E-rate focused reply comments on the proceeding were submitted by the Consortium for School Networking (“CoSN”) and the State Educational Technology Directors Association (“SETDA”) and by the E-Rate Management Professionals Association (“E-mpa®”).  Both sets of comments agreed with the FCC’s proposal that the removal of prohibited equipment by E-rate applicants should be encouraged, but not be mandated, and that funding should be provided if such equipment is replaced.

Separately, the FCC opened a reporting portal (see Public Notice DA 20-166) within which ETCs must report the extent to which their networks contain or use prohibited equipment or services provided by either Huawei or ZTE and the projected costs of removing and replacing such equipment.  Other Universal Service Fund (“USF”) recipients, including E-rate applicants, may participate in the information collection process on a voluntary basis.

Benton Institute Supports E-Rate Funding for Internet to Lower-Income Homes:

The Benton Institute released a short article last week entitled “From Places to People — Connecting Individuals to Community Anchor Institutions.”  The article highlights programs by some libraries and schools to lend WiFi hotspots to households without Internet access.  Such programs align perfectly with the recently passed House legislation “Closing the Homework Gap Through Mobile Hotspots Act,” H.R. 5243, discussed in last week’s newsletter.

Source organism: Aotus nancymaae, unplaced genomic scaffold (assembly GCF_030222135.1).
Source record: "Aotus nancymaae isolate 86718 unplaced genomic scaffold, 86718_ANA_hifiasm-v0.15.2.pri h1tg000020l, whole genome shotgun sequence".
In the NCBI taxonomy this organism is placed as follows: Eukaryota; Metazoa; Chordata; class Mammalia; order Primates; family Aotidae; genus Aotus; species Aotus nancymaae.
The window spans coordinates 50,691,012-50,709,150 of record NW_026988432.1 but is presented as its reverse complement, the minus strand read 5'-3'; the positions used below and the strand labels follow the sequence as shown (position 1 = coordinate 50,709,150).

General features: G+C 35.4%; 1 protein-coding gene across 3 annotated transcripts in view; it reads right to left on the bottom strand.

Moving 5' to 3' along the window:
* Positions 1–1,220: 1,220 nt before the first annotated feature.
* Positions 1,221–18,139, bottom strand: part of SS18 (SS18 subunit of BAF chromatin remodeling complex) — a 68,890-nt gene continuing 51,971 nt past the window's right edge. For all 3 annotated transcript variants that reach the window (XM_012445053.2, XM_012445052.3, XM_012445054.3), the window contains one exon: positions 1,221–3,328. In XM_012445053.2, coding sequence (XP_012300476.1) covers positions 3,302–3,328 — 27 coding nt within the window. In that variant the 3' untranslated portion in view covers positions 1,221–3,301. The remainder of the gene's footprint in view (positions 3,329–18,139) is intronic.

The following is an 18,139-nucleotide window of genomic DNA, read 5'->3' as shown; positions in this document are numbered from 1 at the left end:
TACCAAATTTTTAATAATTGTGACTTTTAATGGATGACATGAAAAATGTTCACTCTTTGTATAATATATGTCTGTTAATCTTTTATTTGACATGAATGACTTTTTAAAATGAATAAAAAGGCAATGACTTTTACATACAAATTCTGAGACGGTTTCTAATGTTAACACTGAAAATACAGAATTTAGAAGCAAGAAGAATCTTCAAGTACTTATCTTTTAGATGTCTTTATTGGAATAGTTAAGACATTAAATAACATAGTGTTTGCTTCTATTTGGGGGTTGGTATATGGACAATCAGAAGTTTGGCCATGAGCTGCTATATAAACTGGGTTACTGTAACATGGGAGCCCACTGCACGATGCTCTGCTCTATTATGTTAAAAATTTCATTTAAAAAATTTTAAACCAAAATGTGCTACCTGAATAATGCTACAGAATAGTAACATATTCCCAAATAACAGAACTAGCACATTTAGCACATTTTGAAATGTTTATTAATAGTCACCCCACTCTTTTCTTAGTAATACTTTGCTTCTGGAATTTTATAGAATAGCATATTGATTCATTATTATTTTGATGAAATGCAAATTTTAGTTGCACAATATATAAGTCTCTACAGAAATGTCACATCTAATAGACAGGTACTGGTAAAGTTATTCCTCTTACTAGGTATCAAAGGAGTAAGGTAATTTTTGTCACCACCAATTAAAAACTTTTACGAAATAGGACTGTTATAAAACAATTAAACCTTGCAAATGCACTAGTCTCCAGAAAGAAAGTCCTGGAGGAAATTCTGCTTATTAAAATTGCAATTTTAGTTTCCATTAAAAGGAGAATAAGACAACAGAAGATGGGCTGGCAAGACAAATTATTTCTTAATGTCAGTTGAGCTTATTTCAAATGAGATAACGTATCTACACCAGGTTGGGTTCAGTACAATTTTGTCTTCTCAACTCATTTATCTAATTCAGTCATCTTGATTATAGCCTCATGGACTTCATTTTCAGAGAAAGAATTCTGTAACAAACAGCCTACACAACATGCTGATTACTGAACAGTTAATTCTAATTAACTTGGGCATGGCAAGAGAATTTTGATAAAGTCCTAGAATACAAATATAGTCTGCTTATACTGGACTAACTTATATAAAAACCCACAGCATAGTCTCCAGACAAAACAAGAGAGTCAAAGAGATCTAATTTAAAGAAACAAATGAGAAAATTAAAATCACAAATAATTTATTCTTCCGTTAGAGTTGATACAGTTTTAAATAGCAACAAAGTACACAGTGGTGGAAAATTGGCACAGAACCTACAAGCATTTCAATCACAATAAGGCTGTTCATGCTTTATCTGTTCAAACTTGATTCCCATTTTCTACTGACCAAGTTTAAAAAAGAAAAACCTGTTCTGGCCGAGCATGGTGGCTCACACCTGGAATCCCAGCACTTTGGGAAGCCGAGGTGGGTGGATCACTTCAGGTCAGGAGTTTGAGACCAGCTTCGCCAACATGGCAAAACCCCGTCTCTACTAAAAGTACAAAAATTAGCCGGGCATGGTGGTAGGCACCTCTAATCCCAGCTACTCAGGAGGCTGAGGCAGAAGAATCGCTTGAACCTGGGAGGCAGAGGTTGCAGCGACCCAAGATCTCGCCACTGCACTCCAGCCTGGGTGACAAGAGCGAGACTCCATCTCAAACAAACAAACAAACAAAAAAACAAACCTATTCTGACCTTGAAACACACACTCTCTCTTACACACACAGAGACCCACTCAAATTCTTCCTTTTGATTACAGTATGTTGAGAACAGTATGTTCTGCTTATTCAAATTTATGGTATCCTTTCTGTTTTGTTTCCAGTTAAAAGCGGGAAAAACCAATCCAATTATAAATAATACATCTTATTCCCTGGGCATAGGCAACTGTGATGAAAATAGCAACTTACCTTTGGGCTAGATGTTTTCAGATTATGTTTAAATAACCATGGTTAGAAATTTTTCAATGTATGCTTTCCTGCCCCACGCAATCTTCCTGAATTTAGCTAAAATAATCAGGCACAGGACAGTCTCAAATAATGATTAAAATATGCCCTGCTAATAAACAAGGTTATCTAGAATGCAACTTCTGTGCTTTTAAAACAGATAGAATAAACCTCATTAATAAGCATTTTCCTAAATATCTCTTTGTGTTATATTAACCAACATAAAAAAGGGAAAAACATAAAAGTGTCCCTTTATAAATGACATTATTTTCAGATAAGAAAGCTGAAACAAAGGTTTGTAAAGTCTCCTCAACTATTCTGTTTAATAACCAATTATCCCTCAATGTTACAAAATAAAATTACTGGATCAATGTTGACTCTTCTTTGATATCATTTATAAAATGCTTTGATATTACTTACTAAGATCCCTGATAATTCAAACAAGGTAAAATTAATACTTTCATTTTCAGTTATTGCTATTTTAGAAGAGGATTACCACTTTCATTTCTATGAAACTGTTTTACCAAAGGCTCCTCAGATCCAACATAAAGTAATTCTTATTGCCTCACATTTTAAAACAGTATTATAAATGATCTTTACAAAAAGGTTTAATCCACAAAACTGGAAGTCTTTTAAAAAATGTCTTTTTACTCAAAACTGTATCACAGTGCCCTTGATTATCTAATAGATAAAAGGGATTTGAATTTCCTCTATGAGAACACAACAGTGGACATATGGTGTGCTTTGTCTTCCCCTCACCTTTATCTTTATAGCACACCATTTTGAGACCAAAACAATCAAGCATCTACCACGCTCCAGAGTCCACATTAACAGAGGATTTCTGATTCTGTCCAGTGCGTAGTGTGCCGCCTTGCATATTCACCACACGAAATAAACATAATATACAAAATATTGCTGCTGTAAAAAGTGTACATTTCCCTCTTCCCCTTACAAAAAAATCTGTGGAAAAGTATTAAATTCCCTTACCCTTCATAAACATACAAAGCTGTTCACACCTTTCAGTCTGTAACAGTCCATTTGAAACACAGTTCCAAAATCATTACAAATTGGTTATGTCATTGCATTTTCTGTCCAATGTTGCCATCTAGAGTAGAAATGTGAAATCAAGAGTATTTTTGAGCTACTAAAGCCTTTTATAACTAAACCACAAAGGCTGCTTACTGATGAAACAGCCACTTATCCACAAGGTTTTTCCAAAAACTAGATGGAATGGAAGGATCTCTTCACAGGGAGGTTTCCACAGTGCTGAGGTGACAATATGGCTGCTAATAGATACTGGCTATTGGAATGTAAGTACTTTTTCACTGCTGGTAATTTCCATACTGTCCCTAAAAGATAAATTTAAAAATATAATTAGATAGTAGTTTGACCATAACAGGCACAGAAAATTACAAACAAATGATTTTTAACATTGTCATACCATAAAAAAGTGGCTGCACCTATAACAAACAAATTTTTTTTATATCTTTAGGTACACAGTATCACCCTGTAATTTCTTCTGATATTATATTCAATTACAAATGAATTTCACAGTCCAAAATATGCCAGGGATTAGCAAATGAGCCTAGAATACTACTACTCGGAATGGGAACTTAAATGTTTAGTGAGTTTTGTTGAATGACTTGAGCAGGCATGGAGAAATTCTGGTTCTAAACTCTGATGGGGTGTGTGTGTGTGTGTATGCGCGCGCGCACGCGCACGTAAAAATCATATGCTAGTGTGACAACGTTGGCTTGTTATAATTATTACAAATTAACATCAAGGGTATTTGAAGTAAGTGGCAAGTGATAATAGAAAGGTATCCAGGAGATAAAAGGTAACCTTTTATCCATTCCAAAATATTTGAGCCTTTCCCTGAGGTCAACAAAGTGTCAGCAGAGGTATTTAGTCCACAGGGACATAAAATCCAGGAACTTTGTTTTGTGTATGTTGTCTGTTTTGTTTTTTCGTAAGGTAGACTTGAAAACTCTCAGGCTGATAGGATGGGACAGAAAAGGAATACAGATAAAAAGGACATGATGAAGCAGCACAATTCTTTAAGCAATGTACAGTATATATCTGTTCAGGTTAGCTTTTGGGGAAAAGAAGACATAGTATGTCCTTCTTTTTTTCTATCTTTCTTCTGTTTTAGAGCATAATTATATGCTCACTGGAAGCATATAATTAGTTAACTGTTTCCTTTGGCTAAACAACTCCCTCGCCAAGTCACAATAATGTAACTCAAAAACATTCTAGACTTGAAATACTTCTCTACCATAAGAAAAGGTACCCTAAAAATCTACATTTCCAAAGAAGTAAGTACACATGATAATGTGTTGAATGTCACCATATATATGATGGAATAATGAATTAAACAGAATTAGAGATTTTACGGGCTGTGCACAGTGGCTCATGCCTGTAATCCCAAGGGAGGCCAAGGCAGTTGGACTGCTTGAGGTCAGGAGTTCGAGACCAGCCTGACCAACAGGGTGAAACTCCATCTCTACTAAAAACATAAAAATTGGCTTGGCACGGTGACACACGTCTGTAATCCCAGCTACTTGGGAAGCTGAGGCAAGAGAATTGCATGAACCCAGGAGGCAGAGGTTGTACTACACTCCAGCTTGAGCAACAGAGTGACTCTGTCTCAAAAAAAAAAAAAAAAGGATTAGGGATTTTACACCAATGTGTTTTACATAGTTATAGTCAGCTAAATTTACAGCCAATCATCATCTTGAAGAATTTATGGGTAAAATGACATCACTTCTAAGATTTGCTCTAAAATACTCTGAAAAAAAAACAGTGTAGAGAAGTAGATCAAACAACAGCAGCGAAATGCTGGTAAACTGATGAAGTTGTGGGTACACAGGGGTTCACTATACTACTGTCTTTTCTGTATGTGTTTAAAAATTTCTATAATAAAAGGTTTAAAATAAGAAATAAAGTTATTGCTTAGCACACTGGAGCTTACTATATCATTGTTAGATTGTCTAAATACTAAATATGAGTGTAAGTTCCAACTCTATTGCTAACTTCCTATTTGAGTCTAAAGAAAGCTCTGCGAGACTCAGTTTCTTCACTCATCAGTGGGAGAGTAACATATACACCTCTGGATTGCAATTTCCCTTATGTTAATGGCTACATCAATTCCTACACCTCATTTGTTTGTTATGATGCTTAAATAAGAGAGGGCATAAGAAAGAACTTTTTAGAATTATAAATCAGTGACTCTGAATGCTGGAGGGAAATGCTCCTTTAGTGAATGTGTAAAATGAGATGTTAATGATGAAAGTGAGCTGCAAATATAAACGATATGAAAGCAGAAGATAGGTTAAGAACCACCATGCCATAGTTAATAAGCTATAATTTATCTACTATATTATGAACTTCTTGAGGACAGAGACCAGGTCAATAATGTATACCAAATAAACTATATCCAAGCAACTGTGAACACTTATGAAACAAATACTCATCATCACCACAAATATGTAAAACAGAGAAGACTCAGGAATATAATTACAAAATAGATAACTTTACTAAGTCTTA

The Benton article stresses the importance of providing Internet access to all students and states explicitly that “Congress and the FCC should expand E-Rate to provide wireless access to students of lower-income families who do not have broadband at home” [Benton’s own emphasis].

USAC Clarification on PIA Discount Rate Inquiries:

Confusion abounded early last week after applicants began reporting PIA inquiries insisting that discount rates must be supported by data for the 2020-2021 school year — obviously difficult to obtain before next year’s school year has even started — and that “new rules” and “system resets” precluded the use of 2019 enrollment and NSLP data.  USAC, to its credit, quickly cleared up any misunderstanding that may have arisen among PIA reviewers and confirmed that 2019-2020 NSLP data is indeed valid.

USAC’s Schools and Libraries News Brief of March 6, 2020 reviews the need to retain all competitive bidding documentation including:

  • The Form 470(s) and all associated RFP documents.
  • Questions from potential bidders and your answers.
  • Copies of winning and losing bids (including disqualified bids).
  • Bid evaluation matrix or matrices and any supporting documentation.
  • Precise citation to any state or local rule restricting the public release of bidding information.
  • Bid award letters and/or resulting contracts.

Last Friday’s News Brief also covered:

  • This week’s upcoming webinar on USAC’s new Category Two Budget Tool (see above).
  • A description of the training videos on USAC’s Open Data platform.
  • Two minor EPC updates.

*      Many libraries’ EPC profiles are incomplete either because their square-foot area fields are blank and/or their locale codes are shown as “999” (an invalid default number) or “Not Found.”  In these cases, the new FY 2020 budget tool and the older FY 2019 budget may show no result or the wrong budget as indicated below.
E-rate EPC profiles for libraries

**      When copying data into the template, use the “Paste Value” function. Note that the templates include hidden columns matching the columns in the USAC tool.  Entity Names in the USAC tool are in two merged columns (D-E) and must be cut and pasted separately.